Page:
Celebrating differences this month and always

Being proud of who you are is never a bad thing. In this day and age, it can be the difference between self-acceptance and hating yourself for who you are. In the month of February, Americans across the board celebrate Black History Month and black heritage.

There has been a rich history with black Americans, but now, more than ever, is the time to celebrate people of color for their souls and who they are. There are many great individuals that the common American has heard of—and loves. For example, Marin Luther King Jr., Malcom X and even Rosa Parks all have an influence on what we have shaped America to be.

At Maryville College, we highlight diversity and celebrate the fact that we are all so vastly different. Even though one of those differences is skin color, the students, faculty and staff pride themselves in the fact that they value each other’s differences on an individual level. Prejudice comes in many forms, but MC has taught us to value and uplift our differences as we enter the world around us.

Celebrating Black History Month means celebrating the individuals. Senior Ariel Burton speaks out about her own experiences growing up as a Black American.

“I didn’t really notice until middle school that I was really a minority…When middle school started, it was that turbulent time of making friend groups and pointing out differences such as music and then dress,” she states.

Burton highlights the experience many people have had. Children are often not prejudiced from birth; it is something they learn as they grow. When someone experiences that prejudice, they are often confused because children are not often taught to notice skin color first. Children are born with a good heart, but it is time and experience that taints the feelings inside them.

Burton says, “It wasn’t until I got a bit older that I realized it might have something to do with culture, or family background.”

Burton describes the feelings that many young black Americans have. Rather than it being a part of who they are, it becomes the identifier. She explained her trouble growing up was often her skin color because of the questions and judgement.

She states, “Being a ‘light-skinned girl’ people constantly ask if I’m biracial. Even when told no, especially as a child, they would sometimes ask me if I was sure.

This brings one of the foundational benefits of Black History Month, and human nature in general, is celebrating the differences. There is no one right skin tone for a black American, just like any other race. But for some reason, there is so much prejudice against Black Americans. Rather, self-acceptance is so vastly important for all humans.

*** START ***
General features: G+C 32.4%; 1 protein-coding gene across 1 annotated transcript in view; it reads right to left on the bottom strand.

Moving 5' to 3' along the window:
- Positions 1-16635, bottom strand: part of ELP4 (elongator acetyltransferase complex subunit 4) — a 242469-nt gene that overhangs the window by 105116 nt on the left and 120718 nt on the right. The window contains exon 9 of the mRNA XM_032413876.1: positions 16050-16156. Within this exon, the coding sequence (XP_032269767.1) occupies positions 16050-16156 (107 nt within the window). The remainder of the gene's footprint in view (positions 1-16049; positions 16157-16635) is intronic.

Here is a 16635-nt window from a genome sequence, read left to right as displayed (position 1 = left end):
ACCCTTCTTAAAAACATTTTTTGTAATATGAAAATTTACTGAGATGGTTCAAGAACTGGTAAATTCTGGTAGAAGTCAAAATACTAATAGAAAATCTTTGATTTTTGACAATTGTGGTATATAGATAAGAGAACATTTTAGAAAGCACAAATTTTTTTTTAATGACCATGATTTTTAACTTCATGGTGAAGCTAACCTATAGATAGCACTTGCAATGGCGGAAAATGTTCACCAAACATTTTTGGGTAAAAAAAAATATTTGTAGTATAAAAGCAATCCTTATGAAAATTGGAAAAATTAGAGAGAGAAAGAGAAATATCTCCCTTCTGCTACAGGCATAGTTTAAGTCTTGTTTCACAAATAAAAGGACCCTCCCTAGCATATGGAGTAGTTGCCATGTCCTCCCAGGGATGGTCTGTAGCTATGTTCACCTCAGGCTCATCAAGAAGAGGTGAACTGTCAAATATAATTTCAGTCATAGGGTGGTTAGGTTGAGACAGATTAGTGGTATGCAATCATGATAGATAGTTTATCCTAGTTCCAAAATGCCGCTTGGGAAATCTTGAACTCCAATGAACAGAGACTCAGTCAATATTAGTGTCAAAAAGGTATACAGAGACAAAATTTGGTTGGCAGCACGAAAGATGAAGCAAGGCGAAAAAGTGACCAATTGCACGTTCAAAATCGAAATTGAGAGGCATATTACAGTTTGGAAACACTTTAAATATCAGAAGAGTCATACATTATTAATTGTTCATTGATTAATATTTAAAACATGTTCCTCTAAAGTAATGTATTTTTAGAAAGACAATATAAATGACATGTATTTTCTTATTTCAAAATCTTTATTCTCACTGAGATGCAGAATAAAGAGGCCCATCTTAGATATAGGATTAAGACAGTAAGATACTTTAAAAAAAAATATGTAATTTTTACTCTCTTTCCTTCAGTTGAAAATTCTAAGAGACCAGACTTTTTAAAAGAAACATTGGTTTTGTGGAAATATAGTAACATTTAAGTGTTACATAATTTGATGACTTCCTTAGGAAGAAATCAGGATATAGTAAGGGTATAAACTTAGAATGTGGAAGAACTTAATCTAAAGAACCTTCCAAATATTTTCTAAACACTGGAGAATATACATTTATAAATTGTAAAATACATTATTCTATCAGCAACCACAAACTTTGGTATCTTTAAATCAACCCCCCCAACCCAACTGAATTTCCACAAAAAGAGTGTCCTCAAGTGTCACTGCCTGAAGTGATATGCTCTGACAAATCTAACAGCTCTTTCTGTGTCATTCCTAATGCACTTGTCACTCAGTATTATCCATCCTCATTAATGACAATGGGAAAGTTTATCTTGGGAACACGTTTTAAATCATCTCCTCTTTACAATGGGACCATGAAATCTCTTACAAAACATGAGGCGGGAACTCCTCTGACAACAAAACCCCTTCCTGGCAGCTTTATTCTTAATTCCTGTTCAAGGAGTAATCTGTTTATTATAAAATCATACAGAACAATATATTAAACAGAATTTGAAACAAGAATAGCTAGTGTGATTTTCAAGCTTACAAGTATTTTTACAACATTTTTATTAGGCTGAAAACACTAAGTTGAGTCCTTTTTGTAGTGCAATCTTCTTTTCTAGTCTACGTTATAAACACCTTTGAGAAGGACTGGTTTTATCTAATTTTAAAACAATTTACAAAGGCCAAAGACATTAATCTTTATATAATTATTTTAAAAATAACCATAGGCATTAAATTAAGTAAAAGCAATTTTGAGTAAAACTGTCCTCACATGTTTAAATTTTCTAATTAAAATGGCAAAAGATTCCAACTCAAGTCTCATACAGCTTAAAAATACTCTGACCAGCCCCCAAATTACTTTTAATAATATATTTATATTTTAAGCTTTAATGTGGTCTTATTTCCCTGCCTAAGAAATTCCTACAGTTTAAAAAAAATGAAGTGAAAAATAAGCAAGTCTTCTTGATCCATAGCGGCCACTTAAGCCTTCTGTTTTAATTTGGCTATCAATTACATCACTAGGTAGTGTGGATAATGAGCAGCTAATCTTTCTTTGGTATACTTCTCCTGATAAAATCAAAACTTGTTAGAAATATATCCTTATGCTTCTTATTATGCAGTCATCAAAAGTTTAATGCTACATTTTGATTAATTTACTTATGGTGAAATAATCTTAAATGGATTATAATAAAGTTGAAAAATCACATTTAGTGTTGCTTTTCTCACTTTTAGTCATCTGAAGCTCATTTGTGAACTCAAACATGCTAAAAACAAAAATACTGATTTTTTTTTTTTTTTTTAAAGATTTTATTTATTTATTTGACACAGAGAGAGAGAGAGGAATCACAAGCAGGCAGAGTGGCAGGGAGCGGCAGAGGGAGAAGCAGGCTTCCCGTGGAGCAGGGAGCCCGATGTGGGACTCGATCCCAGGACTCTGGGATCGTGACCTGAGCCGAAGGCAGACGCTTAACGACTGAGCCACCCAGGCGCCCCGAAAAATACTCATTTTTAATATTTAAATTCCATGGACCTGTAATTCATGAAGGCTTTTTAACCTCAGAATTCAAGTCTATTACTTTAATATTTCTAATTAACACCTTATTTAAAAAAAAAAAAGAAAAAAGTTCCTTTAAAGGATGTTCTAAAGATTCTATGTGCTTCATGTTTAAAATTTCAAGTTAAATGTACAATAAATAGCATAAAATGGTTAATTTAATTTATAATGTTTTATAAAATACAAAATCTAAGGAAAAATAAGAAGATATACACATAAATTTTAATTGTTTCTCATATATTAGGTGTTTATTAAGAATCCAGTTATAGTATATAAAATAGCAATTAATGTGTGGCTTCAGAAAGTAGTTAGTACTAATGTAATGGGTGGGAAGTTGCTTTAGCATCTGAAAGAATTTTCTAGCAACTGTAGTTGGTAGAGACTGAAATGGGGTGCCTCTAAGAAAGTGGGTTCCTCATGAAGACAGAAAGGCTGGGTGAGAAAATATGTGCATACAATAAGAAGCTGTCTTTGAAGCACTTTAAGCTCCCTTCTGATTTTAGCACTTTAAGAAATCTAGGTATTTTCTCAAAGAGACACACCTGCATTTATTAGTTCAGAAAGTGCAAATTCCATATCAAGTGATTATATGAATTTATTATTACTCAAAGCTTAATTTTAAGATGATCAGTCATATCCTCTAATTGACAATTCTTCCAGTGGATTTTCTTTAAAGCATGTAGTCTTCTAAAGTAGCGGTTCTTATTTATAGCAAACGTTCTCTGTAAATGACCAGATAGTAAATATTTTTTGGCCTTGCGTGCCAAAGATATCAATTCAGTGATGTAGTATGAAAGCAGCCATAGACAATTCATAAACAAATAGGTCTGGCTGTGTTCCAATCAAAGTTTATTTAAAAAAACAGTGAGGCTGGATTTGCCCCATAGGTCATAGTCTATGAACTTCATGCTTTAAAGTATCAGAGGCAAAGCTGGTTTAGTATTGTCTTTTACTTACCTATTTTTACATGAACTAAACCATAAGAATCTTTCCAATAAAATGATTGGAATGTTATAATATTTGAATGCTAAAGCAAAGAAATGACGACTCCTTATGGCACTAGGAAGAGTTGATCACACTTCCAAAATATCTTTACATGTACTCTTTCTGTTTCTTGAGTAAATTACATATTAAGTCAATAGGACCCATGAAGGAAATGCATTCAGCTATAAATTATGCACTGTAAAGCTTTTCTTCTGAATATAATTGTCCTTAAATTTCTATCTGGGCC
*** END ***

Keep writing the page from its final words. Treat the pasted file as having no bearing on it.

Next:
“I love myself period, and [no one] needs to be questioning that,” Burton states.

Though many people see the relevance in Black History Month and learning about a culture they many not personally participate in, there are many people who disagree about learning about the rich culture that Black American’s have.

“History is never irrelevant. Things happened, people say things, and ideas are always traded. I believe that instead of trying to stuff things in dresser drawers or avoid it in fear of sensitive audiences, we should embrace it,” Burton states.

Burton explains how her family takes pride in who they are and embrace it each day. She explains that it is more than just a skin color; it is a culture and a sense of self and belonging. There is no right way and wrong way of living, but rather a way to embrace all of our differences as one.

“I am an African-American woman…. It means holding my head up. To be humble and proud of who I am and how I got where I am today. It means to be a guide to younger black girls and boys who are trying to find their identity as they mature.“

As the month continues, there are celebrations all around for black heritage. It is something to be proud of, not only for the individuals that are within that community, but those around them that want to celebrate who they are as people.

The history in the world has not been kind to them, and today we are in a place to rectify the wrongs and uplift people, not just because it is February, but because it is the human thing to do.

Burton says, “Inform each other. Listen to each other. Try your absolute best to love each other because you don’t get time back; you just don’t.”

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